• Dresden Codak, by Aaron Diaz. Updates very infrequently but steadily. Diaz just takes that long to get each strip done — he puts a lot into the art. He’s telling stories that are a little hard to follow (especially at his pace), somewhat nonlinear and a little obtuse, but worth following.
  • Drive, by Dave Kellett. Updating sporadically. Baldwin took some time off for another project, then came back for a couple months, but no updates since June. A fairly humorous science fiction story, but suffering from the hiatuses.
  • Dumbing of Age, by David M. Willis. Updates seven days a week. This is about a bunch of college students, mostly freshmen, mostly women, so I’m sort of outside the target demographic… but it’s fun. Interestingly, Willis has done a couple of other comics using the same characters in a different universe; one of these, Shortpacked!, will be ending in January on its tenth anniversary. I binge-read the DoA archive but am in no hurry to do likewise with the other comics.
  • Girls with Slingshots, by Danielle Corsetto. Updates five days a week. Another I’m-not-in-the -demographic situation, it being focused mainly on two women in their late twenties (and their friends, mostly other women in their late twenties or so) but fun and well written.
  • Saturday Morning Breakfast Cereal, by Zach Weiner. Also updates seven days a week. Gag comic with strong nerd content. I only started following this very recently and wish I’d started a lot earlier. There’s 3402 strips in the archive; not going to binge-read that anytime soon.
  • Woo Hoo! by Molly “Jakface” Němeček and J.R. Boos. Updates once, sometimes twice a week. Officially. But really it’s been about twice a month lately, though we’ve had three this month. This is the most recent addition to my comics RSS, and I’m not sure if I’ll be sticking with it. I kind of like the art, which is very vividly colored, but then again some of the style grates on me. The story’s just getting going, so we’ll see if it keeps me interested.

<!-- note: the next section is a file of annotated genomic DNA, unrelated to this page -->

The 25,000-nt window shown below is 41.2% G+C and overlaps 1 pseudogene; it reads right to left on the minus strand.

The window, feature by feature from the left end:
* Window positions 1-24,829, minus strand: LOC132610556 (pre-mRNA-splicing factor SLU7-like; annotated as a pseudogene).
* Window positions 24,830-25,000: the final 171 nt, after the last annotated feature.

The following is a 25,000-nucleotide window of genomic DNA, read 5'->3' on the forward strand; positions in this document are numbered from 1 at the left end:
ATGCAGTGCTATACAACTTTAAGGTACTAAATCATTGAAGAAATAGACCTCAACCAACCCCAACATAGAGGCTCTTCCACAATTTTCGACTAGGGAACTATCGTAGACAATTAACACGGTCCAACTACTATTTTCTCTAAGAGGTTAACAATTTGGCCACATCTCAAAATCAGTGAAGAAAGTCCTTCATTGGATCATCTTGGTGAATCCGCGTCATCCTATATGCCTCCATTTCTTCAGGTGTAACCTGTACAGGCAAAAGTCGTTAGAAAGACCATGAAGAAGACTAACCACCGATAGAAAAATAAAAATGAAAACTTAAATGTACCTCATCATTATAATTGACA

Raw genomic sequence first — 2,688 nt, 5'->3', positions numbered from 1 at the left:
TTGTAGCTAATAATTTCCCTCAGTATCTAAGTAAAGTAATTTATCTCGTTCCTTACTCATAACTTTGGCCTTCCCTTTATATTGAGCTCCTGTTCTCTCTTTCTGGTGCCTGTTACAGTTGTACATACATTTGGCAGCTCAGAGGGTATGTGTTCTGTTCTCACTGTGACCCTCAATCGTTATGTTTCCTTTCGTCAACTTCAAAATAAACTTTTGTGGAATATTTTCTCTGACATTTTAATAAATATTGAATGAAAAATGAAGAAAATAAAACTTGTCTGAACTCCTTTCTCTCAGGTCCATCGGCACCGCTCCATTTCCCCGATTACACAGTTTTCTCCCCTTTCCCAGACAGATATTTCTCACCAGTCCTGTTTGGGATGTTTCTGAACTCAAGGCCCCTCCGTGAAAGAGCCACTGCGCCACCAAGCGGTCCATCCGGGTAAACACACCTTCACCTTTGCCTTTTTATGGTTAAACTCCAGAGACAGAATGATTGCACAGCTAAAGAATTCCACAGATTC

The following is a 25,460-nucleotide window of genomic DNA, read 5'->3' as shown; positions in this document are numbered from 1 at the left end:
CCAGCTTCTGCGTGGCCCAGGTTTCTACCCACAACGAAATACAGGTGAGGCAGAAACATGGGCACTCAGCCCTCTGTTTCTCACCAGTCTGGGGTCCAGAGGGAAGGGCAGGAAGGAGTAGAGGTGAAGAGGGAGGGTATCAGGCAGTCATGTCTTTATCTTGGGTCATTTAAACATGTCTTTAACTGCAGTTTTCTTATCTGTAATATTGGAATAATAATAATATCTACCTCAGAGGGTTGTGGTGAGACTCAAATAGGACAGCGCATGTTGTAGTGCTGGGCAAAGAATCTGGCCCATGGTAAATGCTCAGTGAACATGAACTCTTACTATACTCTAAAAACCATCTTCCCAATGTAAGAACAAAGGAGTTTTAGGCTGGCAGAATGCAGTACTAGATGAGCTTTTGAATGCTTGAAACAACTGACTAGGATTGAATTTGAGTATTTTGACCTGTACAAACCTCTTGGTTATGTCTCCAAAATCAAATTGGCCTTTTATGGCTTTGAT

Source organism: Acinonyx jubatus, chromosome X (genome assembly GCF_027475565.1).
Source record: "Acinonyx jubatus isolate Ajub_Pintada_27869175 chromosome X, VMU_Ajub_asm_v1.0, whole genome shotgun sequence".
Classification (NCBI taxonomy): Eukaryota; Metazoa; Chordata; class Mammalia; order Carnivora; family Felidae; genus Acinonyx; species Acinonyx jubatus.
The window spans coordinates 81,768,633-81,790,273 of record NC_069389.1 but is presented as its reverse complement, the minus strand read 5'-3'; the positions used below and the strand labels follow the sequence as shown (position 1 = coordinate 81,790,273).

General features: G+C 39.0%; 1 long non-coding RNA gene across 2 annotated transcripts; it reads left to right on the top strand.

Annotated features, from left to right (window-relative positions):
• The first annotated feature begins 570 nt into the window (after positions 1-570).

US-$100-GC-1882-Fr.1207

A hundred dollars worth of irony

I finally got a look at the “new” (2013) $100 bill today. I went to transfer some money from one credit union to another, and they were having trouble printing checks, so I took my withdrawal in Benjamins.

I can’t say I’m particularly enamored of the design. Still, slowly but surely we’re moving away from the drab green / black monochrome monstrosities we’ve been saddled with for so long. I’d say someday US currency might be as attractive as that of many other countries, except for the likelihood that paper money will be extinct before we get there.

Here’s a graphic showing $100 bills from 1862 to present. I kind of like the obverse of the 1862 note.

You probably recognize the guy on the 1878 and 1880 notes; maybe not the one on the 1890 Treasury Note, Admiral David Farragut (who didn’t quite say “Damn the torpedoes, full speed ahead“). Not shown on that page is the Series 1878 Silver Certificate with James Monroe pictured. 

What about the 1922 Gold Certificate, though; who’s that?

That’s Thomas Hart Benton; you may have heard of him. Or you may not have. I know I haven’t.

He was a Senator. So were a lot of other guys, so why’s his picture on this note? Good question. Wikipedia says he was known for being “an architect and champion of westward expansion by the United States, a cause that became known as Manifest Destiny.” That hardly seems sufficiently, ahem, noteworthy. (See what I did there? I kill me.)